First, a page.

Carlos Henriquez: The Bronx Pyramid


There is topographical significance in the musical architecture of Carlos Henriquez’s record, The Bronx Pyramid and it is a bold thesis, one that has gained considerable momentum in recent years. It attempts to create a quadrangular base that stretches from Havana, New Orleans, The Bronx and San Juan with Mother Africa as its apex. While the idea of such a cultural nexus may not be new, Mr. Henriquez has, like a musical architect of considerable talent, created something truly noteworthy. It is music, that is, rooted in a dramatically enriched cultural sod and the bassist’s roots run very deep. Tito Puente (though not the first protagonist) had a great deal ‘to say’ about this in his music when he was alive. And like this illustrious ancestor, Carlos Henriquez has added not just to the conversation, but to the musical language as well.

Why has there been such an urge to make music since Mr. Puente, redefined the idiom so many years ago? While reference points cannot be changed articulation can. But before all of that there is an upending of much of the established vocabulary and the voicing of a talented artist can alter even language – the line from bebop to hip-hop is a case in point. Interestingly as in that example, the challenge here has also been to alter the language of the basslines in the case of Carlos Henriquez’s music. So not only has Mr. Henriquez been extremely clever in adapting an established idiom to the performance style of the day, but he has also updated the sound world, relocating the profound and sophisticated milieu of Afro-Cuban music to the swirling, changing ethos of Afro-American – that is Jazz – music further enriching the writing of horizontal and vertical music and adding a new standard of bassline writing to enhance the virtuoso playing of his particular instrument.

Carlos Henriquez has also added a wonderful cast of musicians to the performance of this music. There seems like a lot more musicians than there actually are on this disc. Of course, sophisticated arrangements will not do it alone for you. Players must be perfectly cast for their roles and this they are. The Rodriguez brothers – trumpeter, Michael and pianist Robert – the saxophonist Felipe Lamoglia, drummer Ali Jackson and conguero Bobby Allende are all bristling with talent in their own rights. And the addition of such luminaries as Rubén Blades and Pedrito Martinez with vocalists Renzo Padilla and Kike Gonzalez are their own sense of drama to the music. Together these musicians help achieve the right effect, the richness in Mr. Henriquez’s scoring that you can catch from the first notes of “The Bronx Pyramid”, which sets the tone for the whole album.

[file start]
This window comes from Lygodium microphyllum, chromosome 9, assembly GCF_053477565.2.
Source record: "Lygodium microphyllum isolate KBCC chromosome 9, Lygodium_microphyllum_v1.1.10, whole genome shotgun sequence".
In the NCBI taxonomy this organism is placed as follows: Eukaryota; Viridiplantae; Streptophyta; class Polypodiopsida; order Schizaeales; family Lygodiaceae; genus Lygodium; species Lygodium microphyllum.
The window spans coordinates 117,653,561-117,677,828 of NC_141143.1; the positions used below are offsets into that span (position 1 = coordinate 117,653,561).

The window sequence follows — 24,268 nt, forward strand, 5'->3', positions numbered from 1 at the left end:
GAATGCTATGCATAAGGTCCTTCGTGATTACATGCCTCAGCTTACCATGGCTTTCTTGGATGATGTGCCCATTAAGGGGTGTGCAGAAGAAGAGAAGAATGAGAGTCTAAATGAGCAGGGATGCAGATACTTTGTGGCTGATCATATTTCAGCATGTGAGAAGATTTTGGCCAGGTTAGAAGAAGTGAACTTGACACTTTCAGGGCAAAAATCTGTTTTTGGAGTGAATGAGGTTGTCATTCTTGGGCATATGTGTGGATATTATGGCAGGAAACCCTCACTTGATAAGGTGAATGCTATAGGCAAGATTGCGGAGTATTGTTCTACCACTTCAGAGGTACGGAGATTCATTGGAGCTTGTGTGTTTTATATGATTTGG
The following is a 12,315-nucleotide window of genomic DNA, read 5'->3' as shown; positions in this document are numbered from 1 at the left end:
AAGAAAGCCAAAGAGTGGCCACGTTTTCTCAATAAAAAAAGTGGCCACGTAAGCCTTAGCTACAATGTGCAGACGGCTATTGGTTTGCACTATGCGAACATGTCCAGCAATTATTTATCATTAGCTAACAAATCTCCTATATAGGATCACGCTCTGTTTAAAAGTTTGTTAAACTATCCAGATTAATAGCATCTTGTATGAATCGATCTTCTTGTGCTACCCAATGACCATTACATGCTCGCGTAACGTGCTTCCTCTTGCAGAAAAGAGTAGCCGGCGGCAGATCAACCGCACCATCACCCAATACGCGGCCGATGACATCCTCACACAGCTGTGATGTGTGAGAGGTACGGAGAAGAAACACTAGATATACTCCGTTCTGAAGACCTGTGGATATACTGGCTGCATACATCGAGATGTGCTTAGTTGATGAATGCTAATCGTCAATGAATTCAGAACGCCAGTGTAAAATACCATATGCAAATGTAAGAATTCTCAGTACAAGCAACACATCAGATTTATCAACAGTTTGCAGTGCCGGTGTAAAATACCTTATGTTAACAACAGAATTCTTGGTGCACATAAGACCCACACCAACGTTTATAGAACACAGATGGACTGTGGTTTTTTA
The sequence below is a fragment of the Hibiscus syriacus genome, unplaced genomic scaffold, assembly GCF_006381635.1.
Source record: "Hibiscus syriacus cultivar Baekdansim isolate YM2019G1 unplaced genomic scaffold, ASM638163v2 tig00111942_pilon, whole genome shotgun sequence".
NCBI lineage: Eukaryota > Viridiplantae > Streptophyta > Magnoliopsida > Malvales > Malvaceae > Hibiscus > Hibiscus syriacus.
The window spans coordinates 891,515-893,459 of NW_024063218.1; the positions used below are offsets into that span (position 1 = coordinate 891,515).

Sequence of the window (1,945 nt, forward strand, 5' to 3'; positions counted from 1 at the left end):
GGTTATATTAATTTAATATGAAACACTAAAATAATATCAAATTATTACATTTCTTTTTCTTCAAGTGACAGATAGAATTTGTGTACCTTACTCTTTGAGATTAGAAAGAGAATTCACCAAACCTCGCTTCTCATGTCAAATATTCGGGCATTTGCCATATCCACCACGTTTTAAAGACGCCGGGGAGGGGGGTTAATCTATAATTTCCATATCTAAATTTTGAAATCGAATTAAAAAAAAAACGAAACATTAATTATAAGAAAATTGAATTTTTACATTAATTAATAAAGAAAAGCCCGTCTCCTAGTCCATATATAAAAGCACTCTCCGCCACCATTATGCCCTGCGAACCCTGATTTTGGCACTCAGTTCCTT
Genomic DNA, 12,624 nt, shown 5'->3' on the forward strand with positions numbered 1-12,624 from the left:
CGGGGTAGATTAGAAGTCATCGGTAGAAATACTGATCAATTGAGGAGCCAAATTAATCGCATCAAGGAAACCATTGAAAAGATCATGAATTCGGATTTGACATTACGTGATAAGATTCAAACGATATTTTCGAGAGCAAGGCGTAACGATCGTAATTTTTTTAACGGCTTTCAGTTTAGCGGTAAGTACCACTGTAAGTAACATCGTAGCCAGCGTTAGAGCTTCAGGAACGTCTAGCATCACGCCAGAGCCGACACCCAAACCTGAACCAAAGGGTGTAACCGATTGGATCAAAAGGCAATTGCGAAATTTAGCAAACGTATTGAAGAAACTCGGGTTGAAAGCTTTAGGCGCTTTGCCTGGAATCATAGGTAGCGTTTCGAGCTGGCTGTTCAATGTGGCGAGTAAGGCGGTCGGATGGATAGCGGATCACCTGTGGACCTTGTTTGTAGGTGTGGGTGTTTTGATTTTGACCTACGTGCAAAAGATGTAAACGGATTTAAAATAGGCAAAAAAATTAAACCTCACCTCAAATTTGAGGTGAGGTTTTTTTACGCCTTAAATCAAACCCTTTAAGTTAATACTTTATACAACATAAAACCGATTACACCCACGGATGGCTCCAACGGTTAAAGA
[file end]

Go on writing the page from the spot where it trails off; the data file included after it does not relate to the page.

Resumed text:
Of course the date belongs to Carlos Henriquez. The bassist hisses and sparkles, growls and thunders like a musician experiencing a very special epiphany. Not only does he excel in sophistication of his rhythmic sense, but also in the manner in which he interprets melodic invention. You never tire of the things he has to say and his singing voice holds up everything from the bottom up. His dramatic arco turn in “Al Fin Te Vi” is reminiscent of the great Cachao and is the high point of the recording. This is only the second recording from Jazz at Lincoln Center’s own imprint, Blue Engine Records. From the sounds of it much effort was invested in making this another landmark recording and so one can look forward to many more recordings like this in future.

Track List: The Bronx Pyramid; Cuchifrito; Descarga Entre Amigos; Joshua’s Dream; Guarajazz; Promesas; 9 O’Clock Bomba; Al Fin Te Vi; Nilda; Brook Ave.

Personnel: Carlos Henriquez: bass; Michael Rodriguez: trumpet; Robert Rodriguez: piano; Felipe Lamoglia: tenor saxophone; Ali Jackson: drums; Bobby Allende: congas – with special guests: : vocals (3); Pedrito Martinez: batá (1); Renzo Padilla: coro (3); Kike Gonzalez: coro (3).

Label: Blue Engine Records
Released: September 2015
Running time: 1:02:00

Raul Da Gama
Based in Milton, Ontario, Canada, Raul is a poet, musician and an accomplished critic whose profound analysis is reinforced by his deep understanding of music, technically as well as historically.

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